Under S.B. 449, the Corporation may approve the aggregate transfer of up to $15 million worth of economic development tax credits over three years. The Corporation may approve the transfer if the original person to whom the credit was issued meets at least one of the following conditions:

  1. The person is headquartered in, and employs at least 51 percent of its employees in, Wisconsin.
  2. The person intends to relocate its headquarters to, and employ at least 51 percent of its employees in, Wisconsin.

  3. The person intends to expand its operations in Wisconsin, and that expansion will increase the number of full-time employees employed by the person in Wisconsin by a number that equals at least 10 percent of the person’s full-time employees.

  4. The person intends to expand its operations in Wisconsin, and the person will make a significant capital investment in property in Wisconsin as a result of that expansion.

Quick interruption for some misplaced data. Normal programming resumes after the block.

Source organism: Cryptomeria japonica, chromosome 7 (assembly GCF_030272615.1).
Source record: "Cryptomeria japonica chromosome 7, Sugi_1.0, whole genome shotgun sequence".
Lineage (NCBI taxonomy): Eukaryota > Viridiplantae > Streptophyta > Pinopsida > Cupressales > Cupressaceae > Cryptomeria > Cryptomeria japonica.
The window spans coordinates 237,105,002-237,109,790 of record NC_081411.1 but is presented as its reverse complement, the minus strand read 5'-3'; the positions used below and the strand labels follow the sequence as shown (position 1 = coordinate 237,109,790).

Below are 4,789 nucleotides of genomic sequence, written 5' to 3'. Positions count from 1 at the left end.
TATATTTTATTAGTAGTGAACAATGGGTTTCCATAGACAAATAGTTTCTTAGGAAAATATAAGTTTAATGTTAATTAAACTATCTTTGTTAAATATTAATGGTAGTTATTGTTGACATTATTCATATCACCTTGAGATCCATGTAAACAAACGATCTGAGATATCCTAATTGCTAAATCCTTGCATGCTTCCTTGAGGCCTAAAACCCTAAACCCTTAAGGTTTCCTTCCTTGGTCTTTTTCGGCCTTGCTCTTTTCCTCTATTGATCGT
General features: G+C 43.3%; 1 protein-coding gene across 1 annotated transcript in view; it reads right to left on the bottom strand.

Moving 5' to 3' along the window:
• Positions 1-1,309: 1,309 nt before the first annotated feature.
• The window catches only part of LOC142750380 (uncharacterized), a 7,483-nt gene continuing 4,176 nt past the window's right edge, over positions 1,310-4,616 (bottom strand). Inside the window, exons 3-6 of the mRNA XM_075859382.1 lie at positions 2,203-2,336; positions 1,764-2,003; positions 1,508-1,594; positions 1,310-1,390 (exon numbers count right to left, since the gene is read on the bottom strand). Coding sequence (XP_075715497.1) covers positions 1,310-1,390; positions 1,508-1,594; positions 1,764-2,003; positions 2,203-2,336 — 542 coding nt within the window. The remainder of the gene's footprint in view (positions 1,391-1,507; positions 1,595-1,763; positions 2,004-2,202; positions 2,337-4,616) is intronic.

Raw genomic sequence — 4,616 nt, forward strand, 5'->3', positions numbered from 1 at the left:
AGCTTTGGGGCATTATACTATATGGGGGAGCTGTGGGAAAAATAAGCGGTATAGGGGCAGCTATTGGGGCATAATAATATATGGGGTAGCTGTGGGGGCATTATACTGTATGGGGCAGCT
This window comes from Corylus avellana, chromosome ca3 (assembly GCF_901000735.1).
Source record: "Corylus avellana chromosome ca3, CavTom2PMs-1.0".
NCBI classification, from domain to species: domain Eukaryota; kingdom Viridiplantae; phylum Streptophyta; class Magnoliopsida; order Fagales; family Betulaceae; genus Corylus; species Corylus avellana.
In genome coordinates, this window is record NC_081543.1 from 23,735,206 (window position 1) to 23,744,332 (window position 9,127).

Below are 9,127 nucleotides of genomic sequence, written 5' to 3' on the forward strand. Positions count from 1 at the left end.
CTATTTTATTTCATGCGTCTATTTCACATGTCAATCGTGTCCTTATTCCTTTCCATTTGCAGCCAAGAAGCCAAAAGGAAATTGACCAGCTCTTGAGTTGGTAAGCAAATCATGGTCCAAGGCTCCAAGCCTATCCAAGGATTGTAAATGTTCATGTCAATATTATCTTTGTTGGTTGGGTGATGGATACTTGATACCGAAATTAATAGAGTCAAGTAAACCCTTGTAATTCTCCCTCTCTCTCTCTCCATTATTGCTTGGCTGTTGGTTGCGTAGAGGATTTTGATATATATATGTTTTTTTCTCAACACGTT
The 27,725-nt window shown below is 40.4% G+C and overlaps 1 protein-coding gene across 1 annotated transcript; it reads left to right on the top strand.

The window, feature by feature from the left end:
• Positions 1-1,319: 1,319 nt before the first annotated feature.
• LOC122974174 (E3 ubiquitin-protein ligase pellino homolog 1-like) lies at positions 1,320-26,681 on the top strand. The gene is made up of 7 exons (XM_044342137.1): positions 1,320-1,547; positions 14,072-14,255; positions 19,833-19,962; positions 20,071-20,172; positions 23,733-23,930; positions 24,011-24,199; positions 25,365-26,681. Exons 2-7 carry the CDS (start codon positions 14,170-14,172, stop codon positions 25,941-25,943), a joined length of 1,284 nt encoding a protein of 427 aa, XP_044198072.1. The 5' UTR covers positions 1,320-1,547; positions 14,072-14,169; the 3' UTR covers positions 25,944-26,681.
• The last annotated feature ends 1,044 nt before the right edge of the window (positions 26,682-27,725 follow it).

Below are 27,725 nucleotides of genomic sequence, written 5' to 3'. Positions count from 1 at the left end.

The transferee must give valuable consideration, other than money, in connection with the eligible business activity for which the tax credits were originally awarded in order to be eligible to receive a transfer of the credit. Any unused portion of these transferred credits may be carried forward for up to 15 years until fully claimed. The Multistate Tax Update covered this bill’s passage in the legislature in a prior article.

For additional information regarding these subjects or any other multistate tax issues, please contact:

David M. Kall

Susan Millradt McGlone

Jeremy J. Schirra

Businesses must be vigilant and careful in managing their state and local tax liabilities and exposures. We understand this can be a daunting task. McDonald Hopkins Multistate Tax Services provides a broad range of state and local tax services including tax controversy, tax evaluation, tax planning, and tax policy. With professionals who have worked both inside and outside government agencies, our multistate tax team leverages its knowledge and experience to help clients control their complex multistate taxes.